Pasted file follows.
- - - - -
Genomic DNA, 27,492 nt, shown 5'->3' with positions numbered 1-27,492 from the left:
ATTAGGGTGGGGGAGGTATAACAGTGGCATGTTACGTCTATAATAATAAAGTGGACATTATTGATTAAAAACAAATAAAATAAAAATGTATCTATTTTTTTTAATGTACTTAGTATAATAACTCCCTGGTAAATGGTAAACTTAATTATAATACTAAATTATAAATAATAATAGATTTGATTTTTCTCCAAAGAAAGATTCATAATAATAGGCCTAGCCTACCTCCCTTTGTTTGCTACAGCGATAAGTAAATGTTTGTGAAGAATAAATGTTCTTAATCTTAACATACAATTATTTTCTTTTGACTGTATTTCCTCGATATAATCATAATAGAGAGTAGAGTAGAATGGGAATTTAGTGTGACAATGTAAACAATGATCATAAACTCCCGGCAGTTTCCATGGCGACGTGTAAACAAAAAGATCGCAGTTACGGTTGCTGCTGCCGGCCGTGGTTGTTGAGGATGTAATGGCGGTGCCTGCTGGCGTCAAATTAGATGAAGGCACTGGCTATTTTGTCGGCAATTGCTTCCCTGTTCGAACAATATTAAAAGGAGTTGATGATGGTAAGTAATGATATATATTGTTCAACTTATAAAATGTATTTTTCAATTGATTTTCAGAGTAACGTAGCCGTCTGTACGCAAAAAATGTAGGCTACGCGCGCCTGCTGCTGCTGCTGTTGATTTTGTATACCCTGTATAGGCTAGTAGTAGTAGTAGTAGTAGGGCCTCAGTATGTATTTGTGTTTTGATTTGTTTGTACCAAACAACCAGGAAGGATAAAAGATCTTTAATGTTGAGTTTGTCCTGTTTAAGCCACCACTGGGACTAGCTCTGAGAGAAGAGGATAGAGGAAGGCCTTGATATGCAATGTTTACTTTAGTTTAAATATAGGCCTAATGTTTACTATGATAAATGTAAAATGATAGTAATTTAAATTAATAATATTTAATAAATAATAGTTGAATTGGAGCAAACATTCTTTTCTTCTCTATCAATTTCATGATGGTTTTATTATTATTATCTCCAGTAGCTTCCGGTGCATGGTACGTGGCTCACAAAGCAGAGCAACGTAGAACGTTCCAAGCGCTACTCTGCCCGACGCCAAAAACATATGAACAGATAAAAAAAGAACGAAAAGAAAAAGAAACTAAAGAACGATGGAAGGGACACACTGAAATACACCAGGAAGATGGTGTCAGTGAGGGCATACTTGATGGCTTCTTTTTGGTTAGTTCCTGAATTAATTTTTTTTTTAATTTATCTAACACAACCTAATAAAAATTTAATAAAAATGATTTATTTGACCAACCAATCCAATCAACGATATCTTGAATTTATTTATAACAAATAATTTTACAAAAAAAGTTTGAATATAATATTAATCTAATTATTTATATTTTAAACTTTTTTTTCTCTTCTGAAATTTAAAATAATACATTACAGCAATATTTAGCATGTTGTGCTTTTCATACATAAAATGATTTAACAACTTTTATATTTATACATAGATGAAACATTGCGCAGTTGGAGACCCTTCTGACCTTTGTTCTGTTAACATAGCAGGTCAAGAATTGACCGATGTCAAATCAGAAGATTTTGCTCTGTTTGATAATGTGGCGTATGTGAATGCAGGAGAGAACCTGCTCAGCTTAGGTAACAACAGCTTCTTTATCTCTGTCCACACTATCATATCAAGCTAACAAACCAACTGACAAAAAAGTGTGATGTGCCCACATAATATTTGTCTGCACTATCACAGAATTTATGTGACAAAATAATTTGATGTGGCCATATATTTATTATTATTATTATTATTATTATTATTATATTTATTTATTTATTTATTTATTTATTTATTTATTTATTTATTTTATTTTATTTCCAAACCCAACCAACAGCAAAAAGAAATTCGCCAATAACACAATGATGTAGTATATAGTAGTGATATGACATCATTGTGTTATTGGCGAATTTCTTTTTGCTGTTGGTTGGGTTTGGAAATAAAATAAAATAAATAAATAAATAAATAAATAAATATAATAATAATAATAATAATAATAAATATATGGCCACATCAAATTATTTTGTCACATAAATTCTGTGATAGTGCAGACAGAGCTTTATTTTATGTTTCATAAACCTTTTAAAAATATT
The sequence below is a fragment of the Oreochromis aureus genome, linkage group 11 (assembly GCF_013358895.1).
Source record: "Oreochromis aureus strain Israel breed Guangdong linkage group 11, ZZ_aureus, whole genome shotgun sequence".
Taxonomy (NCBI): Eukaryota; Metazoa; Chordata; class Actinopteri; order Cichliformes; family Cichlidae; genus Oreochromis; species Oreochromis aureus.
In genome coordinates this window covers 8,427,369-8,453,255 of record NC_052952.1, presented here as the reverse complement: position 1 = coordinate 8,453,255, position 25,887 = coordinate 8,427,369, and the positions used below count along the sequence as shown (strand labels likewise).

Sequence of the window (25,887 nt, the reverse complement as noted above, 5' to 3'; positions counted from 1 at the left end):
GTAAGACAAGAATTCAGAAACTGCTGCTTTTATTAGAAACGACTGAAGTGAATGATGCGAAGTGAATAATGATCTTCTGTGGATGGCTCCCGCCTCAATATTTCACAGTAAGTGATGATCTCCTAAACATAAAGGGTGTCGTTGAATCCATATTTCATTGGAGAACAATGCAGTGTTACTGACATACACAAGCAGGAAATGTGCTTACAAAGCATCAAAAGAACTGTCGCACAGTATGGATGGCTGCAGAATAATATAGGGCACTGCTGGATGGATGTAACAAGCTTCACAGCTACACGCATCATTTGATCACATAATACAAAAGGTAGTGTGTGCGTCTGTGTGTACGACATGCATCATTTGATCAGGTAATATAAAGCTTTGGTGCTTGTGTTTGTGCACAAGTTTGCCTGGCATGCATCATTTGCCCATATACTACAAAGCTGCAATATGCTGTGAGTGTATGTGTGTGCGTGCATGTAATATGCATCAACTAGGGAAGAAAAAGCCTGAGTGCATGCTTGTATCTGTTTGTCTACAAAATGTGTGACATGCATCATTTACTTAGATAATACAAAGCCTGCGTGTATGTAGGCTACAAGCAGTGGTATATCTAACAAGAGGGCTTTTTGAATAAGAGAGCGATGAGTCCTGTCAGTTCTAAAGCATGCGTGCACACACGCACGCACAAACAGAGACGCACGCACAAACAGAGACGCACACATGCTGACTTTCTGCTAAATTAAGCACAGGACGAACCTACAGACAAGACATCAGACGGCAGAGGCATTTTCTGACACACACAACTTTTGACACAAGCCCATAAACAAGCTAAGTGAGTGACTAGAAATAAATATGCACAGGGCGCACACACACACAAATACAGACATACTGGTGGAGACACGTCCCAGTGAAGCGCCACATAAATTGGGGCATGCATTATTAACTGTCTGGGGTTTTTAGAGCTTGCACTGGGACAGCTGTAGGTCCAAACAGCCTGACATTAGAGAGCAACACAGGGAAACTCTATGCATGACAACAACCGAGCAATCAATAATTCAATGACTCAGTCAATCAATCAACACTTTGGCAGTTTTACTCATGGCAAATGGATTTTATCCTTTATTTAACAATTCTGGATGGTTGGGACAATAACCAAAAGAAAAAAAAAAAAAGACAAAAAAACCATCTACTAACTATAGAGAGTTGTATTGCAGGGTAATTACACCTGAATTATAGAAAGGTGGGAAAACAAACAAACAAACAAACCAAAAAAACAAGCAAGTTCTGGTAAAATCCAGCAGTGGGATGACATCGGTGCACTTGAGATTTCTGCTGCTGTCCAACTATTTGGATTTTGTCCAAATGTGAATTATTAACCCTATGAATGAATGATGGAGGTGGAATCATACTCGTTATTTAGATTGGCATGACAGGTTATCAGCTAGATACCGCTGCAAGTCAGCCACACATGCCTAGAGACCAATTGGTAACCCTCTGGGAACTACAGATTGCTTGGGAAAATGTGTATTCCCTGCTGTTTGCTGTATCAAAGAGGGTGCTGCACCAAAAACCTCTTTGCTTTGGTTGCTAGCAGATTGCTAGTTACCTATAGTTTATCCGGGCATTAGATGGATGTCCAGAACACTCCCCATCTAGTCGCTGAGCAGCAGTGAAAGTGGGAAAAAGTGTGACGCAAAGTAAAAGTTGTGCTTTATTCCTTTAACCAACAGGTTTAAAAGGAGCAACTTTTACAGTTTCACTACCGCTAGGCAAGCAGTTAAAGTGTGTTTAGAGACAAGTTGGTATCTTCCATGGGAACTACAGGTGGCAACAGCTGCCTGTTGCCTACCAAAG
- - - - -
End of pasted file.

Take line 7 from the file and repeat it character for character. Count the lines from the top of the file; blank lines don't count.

Sequence of the window (25,887 nt, the reverse complement as noted above, 5' to 3'; positions counted from 1 at the left end):